What the heck is a liquidated damages clause?

Hello all,

I heard this might be good for wholesale deals. There’s a guru that says its good to combine this with a inspection contingency clause. Any clues?



PS - I thought inspection contingency clauses kills deals. Now its OK? A little confused here.

Howdy Chairman201:

If you get a house under contract and decide not to buy it the seller can sue you if you have passed your inspection period or mortgage time. A liquidated damage clause is a prior agreement where you both agree that the damages although they may be more severe will by $$$ amount and no more. Something like that.

You have the right to inspect the property to make sure you want to buy it and inspections can kill deals. If you find that the septic system needs completely replace for instance and the seller will not fix it then that may kill the deal. A lot of new investors think that you can cancel the contract automatically. This is not true. The seller has the right to fix problems and still get the house delivered to you in the repaired condition. There is an option period in some contracts where for a small amount you can walk away for any reason and only lose that small amount. As an example I have a 30,000 foot building under contract for $165K with $500 earnest money and $100 of that is option money where if I walk away for any reason before the inspection period is over I have the right to receive the $400 and the seller gets the $100.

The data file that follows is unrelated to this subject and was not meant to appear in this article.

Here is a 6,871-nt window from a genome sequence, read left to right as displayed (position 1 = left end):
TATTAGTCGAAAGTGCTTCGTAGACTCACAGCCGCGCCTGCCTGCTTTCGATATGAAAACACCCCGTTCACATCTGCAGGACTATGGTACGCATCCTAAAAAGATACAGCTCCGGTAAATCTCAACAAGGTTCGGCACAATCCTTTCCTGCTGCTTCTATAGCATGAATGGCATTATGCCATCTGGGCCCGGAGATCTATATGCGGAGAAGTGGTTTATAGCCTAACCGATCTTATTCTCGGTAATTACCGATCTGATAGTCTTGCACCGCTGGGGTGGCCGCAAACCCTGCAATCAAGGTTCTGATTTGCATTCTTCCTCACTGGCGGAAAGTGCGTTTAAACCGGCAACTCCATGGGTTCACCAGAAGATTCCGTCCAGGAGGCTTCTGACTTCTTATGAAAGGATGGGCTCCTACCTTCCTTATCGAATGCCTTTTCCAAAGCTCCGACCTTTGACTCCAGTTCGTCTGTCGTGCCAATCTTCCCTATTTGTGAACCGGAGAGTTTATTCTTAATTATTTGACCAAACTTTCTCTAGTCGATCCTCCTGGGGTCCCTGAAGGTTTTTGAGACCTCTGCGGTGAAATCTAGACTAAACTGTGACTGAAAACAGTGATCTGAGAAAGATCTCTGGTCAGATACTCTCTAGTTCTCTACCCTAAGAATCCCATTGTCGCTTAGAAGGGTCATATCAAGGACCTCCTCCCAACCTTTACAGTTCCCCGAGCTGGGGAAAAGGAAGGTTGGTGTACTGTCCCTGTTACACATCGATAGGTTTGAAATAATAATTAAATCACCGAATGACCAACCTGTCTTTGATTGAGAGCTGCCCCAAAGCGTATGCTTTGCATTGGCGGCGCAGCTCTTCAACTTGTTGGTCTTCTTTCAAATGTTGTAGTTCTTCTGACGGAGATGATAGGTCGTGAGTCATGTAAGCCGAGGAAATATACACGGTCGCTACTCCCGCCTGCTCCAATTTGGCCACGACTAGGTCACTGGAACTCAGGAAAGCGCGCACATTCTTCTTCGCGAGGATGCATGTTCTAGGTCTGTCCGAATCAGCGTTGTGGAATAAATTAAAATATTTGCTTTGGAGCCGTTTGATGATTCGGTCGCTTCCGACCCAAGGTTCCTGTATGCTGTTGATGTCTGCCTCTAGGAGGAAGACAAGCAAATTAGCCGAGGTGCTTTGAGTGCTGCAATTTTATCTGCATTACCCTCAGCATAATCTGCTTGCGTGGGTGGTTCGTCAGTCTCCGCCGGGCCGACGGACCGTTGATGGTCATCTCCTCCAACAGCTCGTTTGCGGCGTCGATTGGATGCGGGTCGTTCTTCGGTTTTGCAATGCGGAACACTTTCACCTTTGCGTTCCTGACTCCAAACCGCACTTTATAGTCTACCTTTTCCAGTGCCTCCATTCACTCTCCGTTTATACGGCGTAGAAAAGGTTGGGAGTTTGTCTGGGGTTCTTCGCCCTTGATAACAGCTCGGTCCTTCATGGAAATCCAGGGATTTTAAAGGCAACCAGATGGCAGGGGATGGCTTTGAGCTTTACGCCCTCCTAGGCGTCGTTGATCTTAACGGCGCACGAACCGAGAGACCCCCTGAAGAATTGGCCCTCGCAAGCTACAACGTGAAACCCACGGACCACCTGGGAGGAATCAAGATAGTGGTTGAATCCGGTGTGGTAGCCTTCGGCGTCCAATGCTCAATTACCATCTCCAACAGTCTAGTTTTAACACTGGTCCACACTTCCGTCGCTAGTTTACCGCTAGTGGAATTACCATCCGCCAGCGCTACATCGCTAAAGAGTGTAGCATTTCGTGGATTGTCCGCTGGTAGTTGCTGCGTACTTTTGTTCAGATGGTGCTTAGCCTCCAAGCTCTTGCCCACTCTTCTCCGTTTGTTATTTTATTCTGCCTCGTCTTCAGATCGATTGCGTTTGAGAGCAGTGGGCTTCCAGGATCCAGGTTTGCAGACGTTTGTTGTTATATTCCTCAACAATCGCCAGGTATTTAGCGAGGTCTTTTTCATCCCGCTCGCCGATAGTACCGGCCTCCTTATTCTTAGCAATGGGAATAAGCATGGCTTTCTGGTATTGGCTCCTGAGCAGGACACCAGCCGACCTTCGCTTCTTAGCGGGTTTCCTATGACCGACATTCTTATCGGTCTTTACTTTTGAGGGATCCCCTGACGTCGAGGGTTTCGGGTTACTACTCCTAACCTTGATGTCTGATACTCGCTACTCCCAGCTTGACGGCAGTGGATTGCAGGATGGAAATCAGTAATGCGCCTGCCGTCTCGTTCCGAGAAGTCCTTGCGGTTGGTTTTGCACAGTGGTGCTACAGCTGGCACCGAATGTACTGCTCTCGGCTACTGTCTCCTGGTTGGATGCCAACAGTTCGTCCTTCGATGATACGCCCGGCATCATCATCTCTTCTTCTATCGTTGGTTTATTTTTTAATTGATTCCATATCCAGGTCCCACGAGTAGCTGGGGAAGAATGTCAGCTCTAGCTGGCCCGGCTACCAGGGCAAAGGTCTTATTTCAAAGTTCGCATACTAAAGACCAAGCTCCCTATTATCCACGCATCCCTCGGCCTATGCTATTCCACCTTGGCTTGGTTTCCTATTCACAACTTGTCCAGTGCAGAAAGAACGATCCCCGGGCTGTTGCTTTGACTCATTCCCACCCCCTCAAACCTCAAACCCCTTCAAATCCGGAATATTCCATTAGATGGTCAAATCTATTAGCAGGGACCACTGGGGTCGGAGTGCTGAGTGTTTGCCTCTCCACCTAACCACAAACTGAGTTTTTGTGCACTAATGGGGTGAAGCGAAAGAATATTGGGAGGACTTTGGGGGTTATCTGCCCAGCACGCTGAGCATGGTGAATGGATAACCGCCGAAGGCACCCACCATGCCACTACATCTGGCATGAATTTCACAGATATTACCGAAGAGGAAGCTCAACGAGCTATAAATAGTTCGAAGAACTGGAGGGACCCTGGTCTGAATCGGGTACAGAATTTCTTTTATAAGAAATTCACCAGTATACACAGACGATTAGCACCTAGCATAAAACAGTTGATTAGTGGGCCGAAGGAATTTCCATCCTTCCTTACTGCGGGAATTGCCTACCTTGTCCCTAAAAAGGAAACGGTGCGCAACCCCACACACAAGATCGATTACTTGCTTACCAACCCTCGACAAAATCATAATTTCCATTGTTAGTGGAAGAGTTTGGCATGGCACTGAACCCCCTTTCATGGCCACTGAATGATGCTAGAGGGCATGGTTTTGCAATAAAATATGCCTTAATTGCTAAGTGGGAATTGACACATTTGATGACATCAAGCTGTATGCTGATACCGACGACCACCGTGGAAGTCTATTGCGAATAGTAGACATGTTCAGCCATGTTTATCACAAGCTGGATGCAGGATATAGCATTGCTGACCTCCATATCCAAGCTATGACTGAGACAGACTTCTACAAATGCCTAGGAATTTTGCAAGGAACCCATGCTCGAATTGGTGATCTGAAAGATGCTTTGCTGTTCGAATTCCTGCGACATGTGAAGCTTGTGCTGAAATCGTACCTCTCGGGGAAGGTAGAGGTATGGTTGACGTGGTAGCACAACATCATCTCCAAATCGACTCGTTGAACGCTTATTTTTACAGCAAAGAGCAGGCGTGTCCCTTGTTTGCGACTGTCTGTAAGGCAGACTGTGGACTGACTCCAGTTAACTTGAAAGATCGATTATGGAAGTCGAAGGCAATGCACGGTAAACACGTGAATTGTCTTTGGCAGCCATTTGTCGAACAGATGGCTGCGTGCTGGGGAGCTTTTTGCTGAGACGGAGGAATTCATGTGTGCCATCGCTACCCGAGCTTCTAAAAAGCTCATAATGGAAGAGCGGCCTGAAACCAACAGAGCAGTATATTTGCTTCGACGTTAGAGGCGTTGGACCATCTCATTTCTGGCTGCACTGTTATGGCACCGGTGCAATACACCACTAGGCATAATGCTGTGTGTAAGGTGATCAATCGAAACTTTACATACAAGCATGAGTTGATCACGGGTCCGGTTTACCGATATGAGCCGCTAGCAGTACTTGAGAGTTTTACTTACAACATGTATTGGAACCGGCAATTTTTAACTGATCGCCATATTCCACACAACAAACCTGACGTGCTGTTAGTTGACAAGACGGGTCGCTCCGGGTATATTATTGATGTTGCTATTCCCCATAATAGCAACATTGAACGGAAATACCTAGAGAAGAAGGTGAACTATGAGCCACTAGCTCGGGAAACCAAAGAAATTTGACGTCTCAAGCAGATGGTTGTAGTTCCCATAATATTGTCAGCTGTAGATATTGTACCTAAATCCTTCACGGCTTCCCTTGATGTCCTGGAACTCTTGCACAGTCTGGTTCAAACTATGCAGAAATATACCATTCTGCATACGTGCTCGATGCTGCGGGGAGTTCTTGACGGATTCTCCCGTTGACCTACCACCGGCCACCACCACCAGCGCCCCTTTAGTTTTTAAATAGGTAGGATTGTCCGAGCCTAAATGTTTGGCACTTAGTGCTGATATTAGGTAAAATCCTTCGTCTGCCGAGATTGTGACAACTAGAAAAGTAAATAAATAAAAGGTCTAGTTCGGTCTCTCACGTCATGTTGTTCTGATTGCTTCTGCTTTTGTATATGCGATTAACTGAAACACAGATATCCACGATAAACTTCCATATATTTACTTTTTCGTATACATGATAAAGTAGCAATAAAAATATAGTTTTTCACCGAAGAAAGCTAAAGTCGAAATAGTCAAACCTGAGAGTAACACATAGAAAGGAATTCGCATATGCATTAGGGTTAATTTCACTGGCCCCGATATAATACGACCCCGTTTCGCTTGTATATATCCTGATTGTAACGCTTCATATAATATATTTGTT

Hey Ted,

Isn’t that option part of the Texas Real Estate Commission (TREC) P&S contract? I distinctly remember seeing that towards the end of the contract. This is a nice option to have and I’m glad TREC saw fit to put it as part of their contracts.

Paragraph 15 of the TAR contract states that if the buyer defaults, , “the seller may enforce specific performance…and receive the earnest money as liquidated damages, thereby releasing both parties from this contract.” It’s a relatively long section, but the contract includes language for the option fee, earnest money, etc.